Many people make New Year’s resolutions in an effort to get a fresh start. Out with the old, in with the new. One of your resolutions may have been to get organized and clean up old financial or business-related paperwork. But you need to be careful when deciding what you can toss out versus what you should keep. As you go about your clean-up routine, consider these insights and best practices when it comes to your tax documents.
The IRS has strict rules for keeping tax returns and related documents. Under typical circumstances the IRS has up to three years from the date you file a return to choose to audit that return. Therefore, you should keep all relevant documentation supporting items claimed on your return for at least three years. This includes, but is not limited to, meal and gas receipts, credit card statements, bank account statements, mileage ledgers, and petty cash receipts.
The three year audit period can be increased to six years if the IRS believes you have understated your income by 25 percent or more. So in order to prove you
did not underreport, it’s a good idea to save those documents for six years. In addition, if you have purchased worthless securities or deducted a bad debt, you need to hold on to those records for seven years. For example, a 2010 return filed on October 15, 2011 that included a deduction for bad debt can be audited by the IRS until October 15, 2018.
There are some documents you may need to keep indefinitely. Retain property records for as long as you own the property and for three years after the sale. This includes receipts for major improvements, insurance claims, and mortgage refinancing. It is also wise to hold on to IRA documents and forms until the entire account has been drawn down. For more complicated issues like carryovers, it’s best to retain those records until seven years past the time the deductions are no longer relevant. Finally, there is no limit on the time you could be audited if the IRS suspects fraud.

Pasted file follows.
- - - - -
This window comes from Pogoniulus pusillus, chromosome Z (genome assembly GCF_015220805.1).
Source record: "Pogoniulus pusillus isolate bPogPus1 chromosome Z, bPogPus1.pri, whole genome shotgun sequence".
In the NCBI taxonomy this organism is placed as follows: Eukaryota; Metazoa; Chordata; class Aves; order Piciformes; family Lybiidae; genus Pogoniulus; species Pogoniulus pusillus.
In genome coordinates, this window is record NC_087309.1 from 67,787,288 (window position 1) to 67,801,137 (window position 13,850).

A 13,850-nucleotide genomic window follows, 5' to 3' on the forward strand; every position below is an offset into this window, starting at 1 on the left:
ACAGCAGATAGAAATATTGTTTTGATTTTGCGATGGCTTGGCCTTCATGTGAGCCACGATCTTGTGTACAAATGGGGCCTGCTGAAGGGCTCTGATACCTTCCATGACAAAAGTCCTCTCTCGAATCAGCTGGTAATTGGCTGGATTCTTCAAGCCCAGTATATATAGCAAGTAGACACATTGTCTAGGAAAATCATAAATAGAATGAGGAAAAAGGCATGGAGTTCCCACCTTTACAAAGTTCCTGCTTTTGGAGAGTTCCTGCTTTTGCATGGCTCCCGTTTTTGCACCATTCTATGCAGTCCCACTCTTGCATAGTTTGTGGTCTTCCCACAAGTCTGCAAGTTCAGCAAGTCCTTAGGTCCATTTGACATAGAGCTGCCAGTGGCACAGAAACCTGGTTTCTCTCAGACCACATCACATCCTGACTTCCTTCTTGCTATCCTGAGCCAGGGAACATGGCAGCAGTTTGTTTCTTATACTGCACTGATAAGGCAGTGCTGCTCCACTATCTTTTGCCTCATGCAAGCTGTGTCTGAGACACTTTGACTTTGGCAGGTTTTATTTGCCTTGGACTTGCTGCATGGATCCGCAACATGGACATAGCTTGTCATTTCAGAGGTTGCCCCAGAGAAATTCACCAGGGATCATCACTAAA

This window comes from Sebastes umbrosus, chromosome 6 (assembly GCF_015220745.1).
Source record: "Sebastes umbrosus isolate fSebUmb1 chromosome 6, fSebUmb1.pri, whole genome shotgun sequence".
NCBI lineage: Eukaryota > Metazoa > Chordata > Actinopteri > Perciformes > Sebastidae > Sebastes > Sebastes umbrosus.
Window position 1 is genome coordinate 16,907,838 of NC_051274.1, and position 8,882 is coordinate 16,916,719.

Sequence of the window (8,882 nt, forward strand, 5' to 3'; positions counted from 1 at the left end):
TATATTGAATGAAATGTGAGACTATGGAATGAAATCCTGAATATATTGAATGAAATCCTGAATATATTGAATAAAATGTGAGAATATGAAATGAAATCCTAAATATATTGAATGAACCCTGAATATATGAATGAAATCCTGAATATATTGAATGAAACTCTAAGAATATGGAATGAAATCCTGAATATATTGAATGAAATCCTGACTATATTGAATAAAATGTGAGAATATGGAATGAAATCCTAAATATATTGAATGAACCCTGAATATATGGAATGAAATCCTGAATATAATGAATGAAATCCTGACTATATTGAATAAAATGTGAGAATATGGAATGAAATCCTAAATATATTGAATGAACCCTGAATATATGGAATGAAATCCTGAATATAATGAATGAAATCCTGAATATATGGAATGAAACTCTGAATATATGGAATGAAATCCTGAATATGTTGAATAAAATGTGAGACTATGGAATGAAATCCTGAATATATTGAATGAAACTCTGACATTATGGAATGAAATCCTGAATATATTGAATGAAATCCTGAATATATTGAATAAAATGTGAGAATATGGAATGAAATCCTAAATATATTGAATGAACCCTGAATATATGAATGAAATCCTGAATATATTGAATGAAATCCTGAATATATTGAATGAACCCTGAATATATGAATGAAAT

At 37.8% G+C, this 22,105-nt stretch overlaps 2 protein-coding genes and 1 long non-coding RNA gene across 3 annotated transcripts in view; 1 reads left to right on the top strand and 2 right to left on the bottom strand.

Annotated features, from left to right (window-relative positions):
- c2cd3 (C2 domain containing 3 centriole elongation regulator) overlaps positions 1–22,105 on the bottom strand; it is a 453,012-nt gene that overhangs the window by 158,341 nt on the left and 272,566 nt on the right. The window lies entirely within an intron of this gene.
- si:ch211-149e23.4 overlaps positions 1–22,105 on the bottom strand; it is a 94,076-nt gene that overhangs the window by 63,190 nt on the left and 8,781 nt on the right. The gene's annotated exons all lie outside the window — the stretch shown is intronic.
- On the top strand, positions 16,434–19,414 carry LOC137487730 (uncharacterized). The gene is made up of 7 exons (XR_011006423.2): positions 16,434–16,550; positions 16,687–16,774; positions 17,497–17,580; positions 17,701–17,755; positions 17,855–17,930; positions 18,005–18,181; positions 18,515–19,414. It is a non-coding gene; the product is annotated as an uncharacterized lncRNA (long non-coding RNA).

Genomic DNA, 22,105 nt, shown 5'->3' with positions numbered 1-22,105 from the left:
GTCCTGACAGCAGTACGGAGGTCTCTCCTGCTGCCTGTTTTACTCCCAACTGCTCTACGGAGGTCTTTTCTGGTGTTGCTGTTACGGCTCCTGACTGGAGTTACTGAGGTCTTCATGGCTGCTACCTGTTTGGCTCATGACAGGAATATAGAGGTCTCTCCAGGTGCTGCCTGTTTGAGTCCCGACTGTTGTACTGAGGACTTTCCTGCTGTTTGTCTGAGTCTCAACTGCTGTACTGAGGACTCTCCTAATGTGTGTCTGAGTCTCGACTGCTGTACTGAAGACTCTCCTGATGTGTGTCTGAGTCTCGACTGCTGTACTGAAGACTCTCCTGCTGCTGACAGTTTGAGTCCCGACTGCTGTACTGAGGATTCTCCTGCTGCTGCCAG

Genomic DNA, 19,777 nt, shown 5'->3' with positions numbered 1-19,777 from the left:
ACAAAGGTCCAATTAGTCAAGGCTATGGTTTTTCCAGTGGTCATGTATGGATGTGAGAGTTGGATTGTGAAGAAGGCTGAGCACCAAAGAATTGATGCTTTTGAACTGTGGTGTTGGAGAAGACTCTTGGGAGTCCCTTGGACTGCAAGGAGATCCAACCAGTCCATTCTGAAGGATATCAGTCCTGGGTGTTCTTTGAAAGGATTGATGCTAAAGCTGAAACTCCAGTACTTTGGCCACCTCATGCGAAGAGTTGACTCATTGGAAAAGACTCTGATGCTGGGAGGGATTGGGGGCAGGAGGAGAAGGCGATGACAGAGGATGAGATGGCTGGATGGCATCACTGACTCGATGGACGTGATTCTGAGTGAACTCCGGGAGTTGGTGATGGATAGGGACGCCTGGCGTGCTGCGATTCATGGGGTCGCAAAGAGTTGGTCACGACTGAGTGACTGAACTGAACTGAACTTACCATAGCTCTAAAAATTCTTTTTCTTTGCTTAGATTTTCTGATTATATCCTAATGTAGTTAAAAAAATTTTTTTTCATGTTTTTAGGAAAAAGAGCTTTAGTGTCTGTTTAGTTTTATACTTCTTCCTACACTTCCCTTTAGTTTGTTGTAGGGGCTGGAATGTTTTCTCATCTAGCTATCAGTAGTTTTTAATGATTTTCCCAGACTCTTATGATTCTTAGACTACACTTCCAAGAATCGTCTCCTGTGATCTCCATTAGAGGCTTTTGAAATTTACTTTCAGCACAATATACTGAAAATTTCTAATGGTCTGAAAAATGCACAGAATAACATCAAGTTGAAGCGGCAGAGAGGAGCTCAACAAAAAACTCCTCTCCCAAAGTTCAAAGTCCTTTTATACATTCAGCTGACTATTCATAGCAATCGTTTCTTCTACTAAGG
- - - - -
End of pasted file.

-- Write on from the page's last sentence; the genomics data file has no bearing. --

You may want to consider converting all of these documents to an electronic format. You will save enormous amounts of space (no more bulky file cabinets or bankers’ boxes) as well as time. It’s much quicker and easier to locate and email electronic documents when requested by the IRS or other parties. There are several document imaging and scanning programs available for this purpose. It is also recommended that you have backup procedures in place, including external hard drive and/ or cloud storage.
Also, consider setting up a permanent file for all of your long-term documents. When you go to throw out or delete older tax year files not within the relevant tax year statute of limitations referenced above, moving them to a permanent file will avoid the possibility of inadvertently deleting important discrete documents located within the individual tax years. For instance, you may have purchased a home in 1999 and deducted costs in your 1999 return. If you decide to toss out year 1999 documents you may accidentally throw out your HUD-1 settlement sheet, which you’ll need as proof of adjusted basis when you eventually sell the home. By keeping a permanent file with all documents, you will have ready access to supporting records if and when you need them.
Along the same lines, make sure any documents you’re planning to toss won’t be needed for other reasons. You may have to provide financial statements and tax returns if you’re refinancing or applying for a mortgage. This is also true for loan applications. If you are sued, you could be required to provide tax returns, financial statements, mortgage applications, credit card statements, and bank registers. In a typical divorce, such documents are requested for the prior three years. Or, you may have college-age children who will need to complete a FAFSA form to get financial aid or loans.
One final tip: Make sure you properly shred any documents you decide to toss. In this age of ever-increasing cyber-crime and identity theft, you can never be too careful.